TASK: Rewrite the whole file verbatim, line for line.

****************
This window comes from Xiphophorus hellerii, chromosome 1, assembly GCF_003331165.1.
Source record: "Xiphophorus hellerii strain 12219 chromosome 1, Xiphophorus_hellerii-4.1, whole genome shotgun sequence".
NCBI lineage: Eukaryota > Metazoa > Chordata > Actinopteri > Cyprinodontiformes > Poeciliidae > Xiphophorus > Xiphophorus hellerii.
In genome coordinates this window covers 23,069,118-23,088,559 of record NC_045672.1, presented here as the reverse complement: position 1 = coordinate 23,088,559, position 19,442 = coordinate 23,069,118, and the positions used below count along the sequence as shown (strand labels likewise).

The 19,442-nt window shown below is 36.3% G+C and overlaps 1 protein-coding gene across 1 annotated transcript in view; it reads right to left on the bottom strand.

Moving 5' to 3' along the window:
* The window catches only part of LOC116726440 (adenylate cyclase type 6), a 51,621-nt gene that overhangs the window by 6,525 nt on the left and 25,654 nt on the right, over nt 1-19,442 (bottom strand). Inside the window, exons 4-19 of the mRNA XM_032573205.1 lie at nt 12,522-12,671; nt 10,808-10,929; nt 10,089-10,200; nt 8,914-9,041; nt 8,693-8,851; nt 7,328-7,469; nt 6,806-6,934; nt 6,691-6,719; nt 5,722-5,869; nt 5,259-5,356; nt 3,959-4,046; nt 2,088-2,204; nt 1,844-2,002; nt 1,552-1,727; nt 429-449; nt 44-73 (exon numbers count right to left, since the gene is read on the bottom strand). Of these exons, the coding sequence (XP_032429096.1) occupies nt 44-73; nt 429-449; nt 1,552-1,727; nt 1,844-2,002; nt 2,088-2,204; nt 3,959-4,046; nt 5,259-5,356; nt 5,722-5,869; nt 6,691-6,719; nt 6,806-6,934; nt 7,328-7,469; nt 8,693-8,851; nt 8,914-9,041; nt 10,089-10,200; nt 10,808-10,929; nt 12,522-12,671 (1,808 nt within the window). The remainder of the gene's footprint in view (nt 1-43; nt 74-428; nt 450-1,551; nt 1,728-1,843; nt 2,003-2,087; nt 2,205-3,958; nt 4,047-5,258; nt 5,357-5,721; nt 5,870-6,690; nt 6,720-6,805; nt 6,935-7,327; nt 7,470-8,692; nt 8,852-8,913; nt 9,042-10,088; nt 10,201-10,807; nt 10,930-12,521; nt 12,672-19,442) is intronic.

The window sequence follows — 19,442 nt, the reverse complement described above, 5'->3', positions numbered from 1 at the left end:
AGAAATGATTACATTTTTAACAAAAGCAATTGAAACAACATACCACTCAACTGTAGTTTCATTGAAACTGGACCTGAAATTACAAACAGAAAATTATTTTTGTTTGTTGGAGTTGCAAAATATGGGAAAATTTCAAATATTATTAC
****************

This window comes from Xiphophorus hellerii, chromosome 1, assembly GCF_003331165.1.
Source record: "Xiphophorus hellerii strain 12219 chromosome 1, Xiphophorus_hellerii-4.1, whole genome shotgun sequence".
NCBI lineage: Eukaryota > Metazoa > Chordata > Actinopteri > Cyprinodontiformes > Poeciliidae > Xiphophorus > Xiphophorus hellerii.
In genome coordinates this window covers 23,069,118-23,088,559 of record NC_045672.1, presented here as the reverse complement: position 1 = coordinate 23,088,559, position 19,442 = coordinate 23,069,118, and the positions used below count along the sequence as shown (strand labels likewise).

The 19,442-nt window shown below is 36.3% G+C and overlaps 1 protein-coding gene across 1 annotated transcript in view; it reads right to left on the bottom strand.

Moving 5' to 3' along the window:
* The window catches only part of LOC116726440 (adenylate cyclase type 6), a 51,621-nt gene that overhangs the window by 6,525 nt on the left and 25,654 nt on the right, over nt 1-19,442 (bottom strand). Inside the window, exons 4-19 of the mRNA XM_032573205.1 lie at nt 12,522-12,671; nt 10,808-10,929; nt 10,089-10,200; nt 8,914-9,041; nt 8,693-8,851; nt 7,328-7,469; nt 6,806-6,934; nt 6,691-6,719; nt 5,722-5,869; nt 5,259-5,356; nt 3,959-4,046; nt 2,088-2,204; nt 1,844-2,002; nt 1,552-1,727; nt 429-449; nt 44-73 (exon numbers count right to left, since the gene is read on the bottom strand). Of these exons, the coding sequence (XP_032429096.1) occupies nt 44-73; nt 429-449; nt 1,552-1,727; nt 1,844-2,002; nt 2,088-2,204; nt 3,959-4,046; nt 5,259-5,356; nt 5,722-5,869; nt 6,691-6,719; nt 6,806-6,934; nt 7,328-7,469; nt 8,693-8,851; nt 8,914-9,041; nt 10,089-10,200; nt 10,808-10,929; nt 12,522-12,671 (1,808 nt within the window). The remainder of the gene's footprint in view (nt 1-43; nt 74-428; nt 450-1,551; nt 1,728-1,843; nt 2,003-2,087; nt 2,205-3,958; nt 4,047-5,258; nt 5,357-5,721; nt 5,870-6,690; nt 6,720-6,805; nt 6,935-7,327; nt 7,470-8,692; nt 8,852-8,913; nt 9,042-10,088; nt 10,201-10,807; nt 10,930-12,521; nt 12,672-19,442) is intronic.

The window sequence follows — 19,442 nt, the reverse complement described above, 5'->3', positions numbered from 1 at the left end:
AGAAATGATTACATTTTTAACAAAAGCAATTGAAACAACATACCACTCAACTGTAGTTTCATTGAAACTGGACCTGAAATTACAAACAGAAAATTATTTTTGTTTGTTGGAGTTGCAAAATATGGGAAAATTTCAAATATTATTAC